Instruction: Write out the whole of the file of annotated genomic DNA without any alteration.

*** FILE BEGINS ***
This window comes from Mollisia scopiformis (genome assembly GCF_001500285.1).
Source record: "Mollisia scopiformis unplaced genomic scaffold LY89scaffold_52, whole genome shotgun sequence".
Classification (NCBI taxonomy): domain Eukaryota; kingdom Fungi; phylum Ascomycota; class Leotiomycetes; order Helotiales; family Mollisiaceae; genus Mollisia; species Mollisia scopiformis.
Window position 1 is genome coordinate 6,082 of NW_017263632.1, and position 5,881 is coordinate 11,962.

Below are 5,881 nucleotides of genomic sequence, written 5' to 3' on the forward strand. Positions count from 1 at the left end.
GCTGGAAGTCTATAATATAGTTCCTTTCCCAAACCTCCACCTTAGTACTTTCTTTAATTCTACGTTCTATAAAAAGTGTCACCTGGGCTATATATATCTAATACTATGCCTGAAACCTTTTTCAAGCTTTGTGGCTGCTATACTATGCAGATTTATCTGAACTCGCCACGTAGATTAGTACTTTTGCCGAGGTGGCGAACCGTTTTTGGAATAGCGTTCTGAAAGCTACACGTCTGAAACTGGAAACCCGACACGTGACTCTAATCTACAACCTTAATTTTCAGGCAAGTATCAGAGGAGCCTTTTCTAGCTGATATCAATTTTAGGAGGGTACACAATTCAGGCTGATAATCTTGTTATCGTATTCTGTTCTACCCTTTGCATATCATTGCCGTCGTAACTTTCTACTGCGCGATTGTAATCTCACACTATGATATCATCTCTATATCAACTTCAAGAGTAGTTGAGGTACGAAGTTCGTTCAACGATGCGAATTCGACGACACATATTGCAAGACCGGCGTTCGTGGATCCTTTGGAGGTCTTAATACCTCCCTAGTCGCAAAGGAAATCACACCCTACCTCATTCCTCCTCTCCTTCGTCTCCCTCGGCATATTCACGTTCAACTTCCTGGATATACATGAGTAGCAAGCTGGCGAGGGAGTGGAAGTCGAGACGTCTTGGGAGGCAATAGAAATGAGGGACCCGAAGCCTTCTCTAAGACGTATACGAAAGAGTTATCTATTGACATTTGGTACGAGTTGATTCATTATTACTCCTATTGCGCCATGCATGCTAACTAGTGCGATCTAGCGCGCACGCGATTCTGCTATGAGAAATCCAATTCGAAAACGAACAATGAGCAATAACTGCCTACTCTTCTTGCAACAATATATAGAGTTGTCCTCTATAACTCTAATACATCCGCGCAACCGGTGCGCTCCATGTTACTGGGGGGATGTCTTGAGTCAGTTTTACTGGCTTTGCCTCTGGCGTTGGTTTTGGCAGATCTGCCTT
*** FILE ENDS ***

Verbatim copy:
This window comes from Mollisia scopiformis (genome assembly GCF_001500285.1).
Source record: "Mollisia scopiformis unplaced genomic scaffold LY89scaffold_52, whole genome shotgun sequence".
Classification (NCBI taxonomy): domain Eukaryota; kingdom Fungi; phylum Ascomycota; class Leotiomycetes; order Helotiales; family Mollisiaceae; genus Mollisia; species Mollisia scopiformis.
Window position 1 is genome coordinate 6,082 of NW_017263632.1, and position 5,881 is coordinate 11,962.

Below are 5,881 nucleotides of genomic sequence, written 5' to 3' on the forward strand. Positions count from 1 at the left end.
GCTGGAAGTCTATAATATAGTTCCTTTCCCAAACCTCCACCTTAGTACTTTCTTTAATTCTACGTTCTATAAAAAGTGTCACCTGGGCTATATATATCTAATACTATGCCTGAAACCTTTTTCAAGCTTTGTGGCTGCTATACTATGCAGATTTATCTGAACTCGCCACGTAGATTAGTACTTTTGCCGAGGTGGCGAACCGTTTTTGGAATAGCGTTCTGAAAGCTACACGTCTGAAACTGGAAACCCGACACGTGACTCTAATCTACAACCTTAATTTTCAGGCAAGTATCAGAGGAGCCTTTTCTAGCTGATATCAATTTTAGGAGGGTACACAATTCAGGCTGATAATCTTGTTATCGTATTCTGTTCTACCCTTTGCATATCATTGCCGTCGTAACTTTCTACTGCGCGATTGTAATCTCACACTATGATATCATCTCTATATCAACTTCAAGAGTAGTTGAGGTACGAAGTTCGTTCAACGATGCGAATTCGACGACACATATTGCAAGACCGGCGTTCGTGGATCCTTTGGAGGTCTTAATACCTCCCTAGTCGCAAAGGAAATCACACCCTACCTCATTCCTCCTCTCCTTCGTCTCCCTCGGCATATTCACGTTCAACTTCCTGGATATACATGAGTAGCAAGCTGGCGAGGGAGTGGAAGTCGAGACGTCTTGGGAGGCAATAGAAATGAGGGACCCGAAGCCTTCTCTAAGACGTATACGAAAGAGTTATCTATTGACATTTGGTACGAGTTGATTCATTATTACTCCTATTGCGCCATGCATGCTAACTAGTGCGATCTAGCGCGCACGCGATTCTGCTATGAGAAATCCAATTCGAAAACGAACAATGAGCAATAACTGCCTACTCTTCTTGCAACAATATATAGAGTTGTCCTCTATAACTCTAATACATCCGCGCAACCGGTGCGCTCCATGTTACTGGGGGGATGTCTTGAGTCAGTTTTACTGGCTTTGCCTCTGGCGTTGGTTTTGGCAGATCTGCCTT